Honestly, I wasn’t expecting that from Quake and I didn’t figure out it was possible until afterwards. This battle also features too many monsters with too much health in a small space… to survive, you’ll probably need to pick up the respawning ammo boxes during the fight. It’s just not as much fun fighting bullet sponges.
There’s also a bit of environmental storytelling, which feels rare in Quake levels. You’ll find a laboratory with eight containment pods for eight shamblers, but one pod is broken, the shambler is missing, and there’s a dead scientist.
Dancing in the Golden Sun
One map stands out as visually impressive compared to the rest. You may recognize the style of Bal’s Dancing in the Golden Sun from another one of the author’s works, Tears of the False God for Arcane Dimensions.
The level also breaks free of the traditional “get gold key, open gold door” and “press button to open door” system of level design. Instead, there are various systems you need to turn on or off in order to gain access to different parts of the level.
There is a massive secret area you can access if you get all the circuit cards. Do note that I encountered a bug while playing this level: if you save and reload the game, gravity will be reset to normal.
A classic type of level where you unlock higher and higher areas as you progress.
The map is good overall but I wish that it were faster to get back to the top if you fall. There are one or two questionable parts of this level, like the spiral ramp that belongs in a parking garage.
Foundation of Corruption
Some of the most beautiful industrial grunge Quake has ever seen. The slipgate warns you that this level features “brutal difficulty”, which is accurate.
The level is stunning, but I’m not fond of the way it achieves its difficulty level. You’re stuck in cramped areas with lots of monsters, falling hazards, and a very small amount of ammo. The level’s detailed architecture can make it hard to read at times.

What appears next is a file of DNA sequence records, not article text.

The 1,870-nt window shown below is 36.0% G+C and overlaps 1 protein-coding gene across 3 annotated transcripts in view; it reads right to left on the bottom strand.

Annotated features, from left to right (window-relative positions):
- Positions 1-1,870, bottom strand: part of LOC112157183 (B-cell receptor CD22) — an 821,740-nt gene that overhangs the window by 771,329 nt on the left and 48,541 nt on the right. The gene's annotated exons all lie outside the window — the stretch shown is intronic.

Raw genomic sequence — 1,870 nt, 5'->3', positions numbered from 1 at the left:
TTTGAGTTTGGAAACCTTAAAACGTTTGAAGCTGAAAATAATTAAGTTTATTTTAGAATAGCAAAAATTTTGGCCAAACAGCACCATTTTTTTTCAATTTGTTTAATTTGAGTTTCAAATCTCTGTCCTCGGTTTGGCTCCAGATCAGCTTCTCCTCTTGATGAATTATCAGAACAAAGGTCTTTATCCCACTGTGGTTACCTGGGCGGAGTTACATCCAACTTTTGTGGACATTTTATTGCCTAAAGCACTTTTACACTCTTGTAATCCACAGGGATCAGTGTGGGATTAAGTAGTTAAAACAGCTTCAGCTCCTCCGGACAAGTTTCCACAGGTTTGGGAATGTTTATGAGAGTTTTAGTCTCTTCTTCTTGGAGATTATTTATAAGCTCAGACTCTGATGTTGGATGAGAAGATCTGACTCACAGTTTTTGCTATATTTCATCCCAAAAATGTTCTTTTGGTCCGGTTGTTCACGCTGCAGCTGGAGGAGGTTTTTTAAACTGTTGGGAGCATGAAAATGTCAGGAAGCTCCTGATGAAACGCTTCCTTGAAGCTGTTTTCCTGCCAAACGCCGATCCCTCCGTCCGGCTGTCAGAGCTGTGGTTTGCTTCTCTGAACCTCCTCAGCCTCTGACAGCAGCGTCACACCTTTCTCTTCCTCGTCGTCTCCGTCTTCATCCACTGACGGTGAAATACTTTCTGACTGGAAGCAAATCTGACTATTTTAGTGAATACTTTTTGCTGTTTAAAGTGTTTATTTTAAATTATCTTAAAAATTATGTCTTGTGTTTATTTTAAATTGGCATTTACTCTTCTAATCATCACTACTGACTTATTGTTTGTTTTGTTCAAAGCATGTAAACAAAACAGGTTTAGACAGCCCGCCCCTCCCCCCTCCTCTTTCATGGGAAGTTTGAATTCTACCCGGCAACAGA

Core Meltdown shows the most influence from newer games like Half-Life and SiN. You’re on a mission to shut down the reactor core and you need to shut down various systems using different control panels to do it. The final battle is on the surface in a parking lot. There are cables, wires, and railings all designed with a more realistic bent to them, even though it’s stil recognizably Quake.
Alkaline features a lot of what you’d expect from a modern Quake mod. Grunts, enforcers, and ogres appear in variations with different skins (to fit the sci-fi theme) and with different weapons. It’s okay for monsters to have swords in Alkaline as long as the swords glow in electric blue—they have to be sci-fi swords, of course. You’ll also see enemies making appearances from other mods, like the scorpion from Scourge of Armagon.
I do have some comments on monsters that appear in Alkaline.
This drone attacks you with a laser and will sometimes dive at you with a kamikaze dive bomb attack. It presents enough of a challenge because of its speed and small profile—the dive bomb is the annoying part. Enemies with kamikaze attacks probably should have less health or telegraph their intentions more clearly.
The mega enforcer is a great concept—it’s impervious while its shields are up, but it has to take its shields down to attack. It will thrash you until you figure it out. Unfortunately, the shield seems to fluctuate, like the enforcer can’t decide what it’s doing, making it hard to read. When the shield is down, it’s down for a very short time. To balance its shield, it doesn’t attack very often—and to balance its slow rate of attack, its attack is very powerful. The enforcer could do a better job of signaling when it’s putting its shield down. This might let it be rebalanced to shoot more often.
I have nothing negative to say about the liutenant. It’s my favorite enemy in the mod, with good mobility and a devastating super nailgun attack. It’s used well, in areas where the player has some cover.
The prowler is a mech with a railgun… it has high health and a devastating hitscan attack. However, it doesn’t signal its attack as well as it could. The attack is signaled—it’s just not a very clear signal. Compare it to the shambler. When the shambler attacks, it conjures a lightning bolt between its claws first, which is easy to see.
Play it. It’s a great Quake mod. I’m sure we’ll see more levels for Alkaline in the future, since it’s such a solid foundation. I’m also hoping that some of the monster behavior gets adjusted a little bit.